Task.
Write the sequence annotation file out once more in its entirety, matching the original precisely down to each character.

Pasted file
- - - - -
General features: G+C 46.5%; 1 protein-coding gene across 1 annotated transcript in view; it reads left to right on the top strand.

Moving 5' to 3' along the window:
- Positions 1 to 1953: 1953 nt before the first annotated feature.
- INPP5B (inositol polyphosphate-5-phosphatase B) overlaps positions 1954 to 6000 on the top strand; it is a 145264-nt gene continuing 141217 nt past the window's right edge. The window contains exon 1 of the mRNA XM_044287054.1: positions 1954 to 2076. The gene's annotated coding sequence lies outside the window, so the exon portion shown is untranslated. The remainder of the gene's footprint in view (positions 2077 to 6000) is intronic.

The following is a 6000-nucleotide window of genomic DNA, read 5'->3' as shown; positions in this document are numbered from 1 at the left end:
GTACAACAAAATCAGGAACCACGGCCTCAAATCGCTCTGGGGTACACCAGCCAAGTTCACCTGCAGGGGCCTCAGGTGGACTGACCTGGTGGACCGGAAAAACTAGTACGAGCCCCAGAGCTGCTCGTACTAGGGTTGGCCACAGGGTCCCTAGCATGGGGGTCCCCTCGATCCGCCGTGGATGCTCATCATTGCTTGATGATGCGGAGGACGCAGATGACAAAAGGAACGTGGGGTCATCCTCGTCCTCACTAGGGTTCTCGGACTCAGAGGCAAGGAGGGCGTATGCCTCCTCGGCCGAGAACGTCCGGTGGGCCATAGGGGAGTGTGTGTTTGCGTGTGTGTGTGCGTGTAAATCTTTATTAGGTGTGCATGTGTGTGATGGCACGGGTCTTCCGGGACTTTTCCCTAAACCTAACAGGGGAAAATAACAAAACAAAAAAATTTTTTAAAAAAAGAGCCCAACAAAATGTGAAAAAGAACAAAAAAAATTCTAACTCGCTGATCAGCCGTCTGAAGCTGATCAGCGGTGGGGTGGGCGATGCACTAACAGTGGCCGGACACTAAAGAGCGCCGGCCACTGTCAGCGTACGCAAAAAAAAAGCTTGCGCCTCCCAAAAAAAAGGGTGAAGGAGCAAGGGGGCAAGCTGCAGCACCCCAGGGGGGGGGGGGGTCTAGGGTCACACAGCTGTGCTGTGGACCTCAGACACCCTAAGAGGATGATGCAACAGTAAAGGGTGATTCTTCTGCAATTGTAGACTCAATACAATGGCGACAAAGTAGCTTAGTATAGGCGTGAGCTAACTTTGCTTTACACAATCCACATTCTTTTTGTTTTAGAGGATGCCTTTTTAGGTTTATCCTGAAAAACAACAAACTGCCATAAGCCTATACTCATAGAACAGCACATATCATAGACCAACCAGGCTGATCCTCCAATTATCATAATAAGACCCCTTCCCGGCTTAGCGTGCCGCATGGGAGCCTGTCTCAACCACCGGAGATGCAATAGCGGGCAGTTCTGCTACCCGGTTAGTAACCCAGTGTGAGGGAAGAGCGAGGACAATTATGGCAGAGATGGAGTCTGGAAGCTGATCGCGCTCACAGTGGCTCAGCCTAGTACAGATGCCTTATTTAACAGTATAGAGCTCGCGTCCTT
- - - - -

General features: G+C 46.5%; 1 protein-coding gene across 1 annotated transcript in view; it reads left to right on the top strand.

Moving 5' to 3' along the window:
- Positions 1 to 1953: 1953 nt before the first annotated feature.
- INPP5B (inositol polyphosphate-5-phosphatase B) overlaps positions 1954 to 6000 on the top strand; it is a 145264-nt gene continuing 141217 nt past the window's right edge. The window contains exon 1 of the mRNA XM_044287054.1: positions 1954 to 2076. The gene's annotated coding sequence lies outside the window, so the exon portion shown is untranslated. The remainder of the gene's footprint in view (positions 2077 to 6000) is intronic.

The following is a 6000-nucleotide window of genomic DNA, read 5'->3' as shown; positions in this document are numbered from 1 at the left end:
GTACAACAAAATCAGGAACCACGGCCTCAAATCGCTCTGGGGTACACCAGCCAAGTTCACCTGCAGGGGCCTCAGGTGGACTGACCTGGTGGACCGGAAAAACTAGTACGAGCCCCAGAGCTGCTCGTACTAGGGTTGGCCACAGGGTCCCTAGCATGGGGGTCCCCTCGATCCGCCGTGGATGCTCATCATTGCTTGATGATGCGGAGGACGCAGATGACAAAAGGAACGTGGGGTCATCCTCGTCCTCACTAGGGTTCTCGGACTCAGAGGCAAGGAGGGCGTATGCCTCCTCGGCCGAGAACGTCCGGTGGGCCATAGGGGAGTGTGTGTTTGCGTGTGTGTGTGCGTGTAAATCTTTATTAGGTGTGCATGTGTGTGATGGCACGGGTCTTCCGGGACTTTTCCCTAAACCTAACAGGGGAAAATAACAAAACAAAAAAATTTTTTAAAAAAAGAGCCCAACAAAATGTGAAAAAGAACAAAAAAAATTCTAACTCGCTGATCAGCCGTCTGAAGCTGATCAGCGGTGGGGTGGGCGATGCACTAACAGTGGCCGGACACTAAAGAGCGCCGGCCACTGTCAGCGTACGCAAAAAAAAAGCTTGCGCCTCCCAAAAAAAAGGGTGAAGGAGCAAGGGGGCAAGCTGCAGCACCCCAGGGGGGGGGGGGGTCTAGGGTCACACAGCTGTGCTGTGGACCTCAGACACCCTAAGAGGATGATGCAACAGTAAAGGGTGATTCTTCTGCAATTGTAGACTCAATACAATGGCGACAAAGTAGCTTAGTATAGGCGTGAGCTAACTTTGCTTTACACAATCCACATTCTTTTTGTTTTAGAGGATGCCTTTTTAGGTTTATCCTGAAAAACAACAAACTGCCATAAGCCTATACTCATAGAACAGCACATATCATAGACCAACCAGGCTGATCCTCCAATTATCATAATAAGACCCCTTCCCGGCTTAGCGTGCCGCATGGGAGCCTGTCTCAACCACCGGAGATGCAATAGCGGGCAGTTCTGCTACCCGGTTAGTAACCCAGTGTGAGGGAAGAGCGAGGACAATTATGGCAGAGATGGAGTCTGGAAGCTGATCGCGCTCACAGTGGCTCAGCCTAGTACAGATGCCTTATTTAACAGTATAGAGCTCGCGTCCTT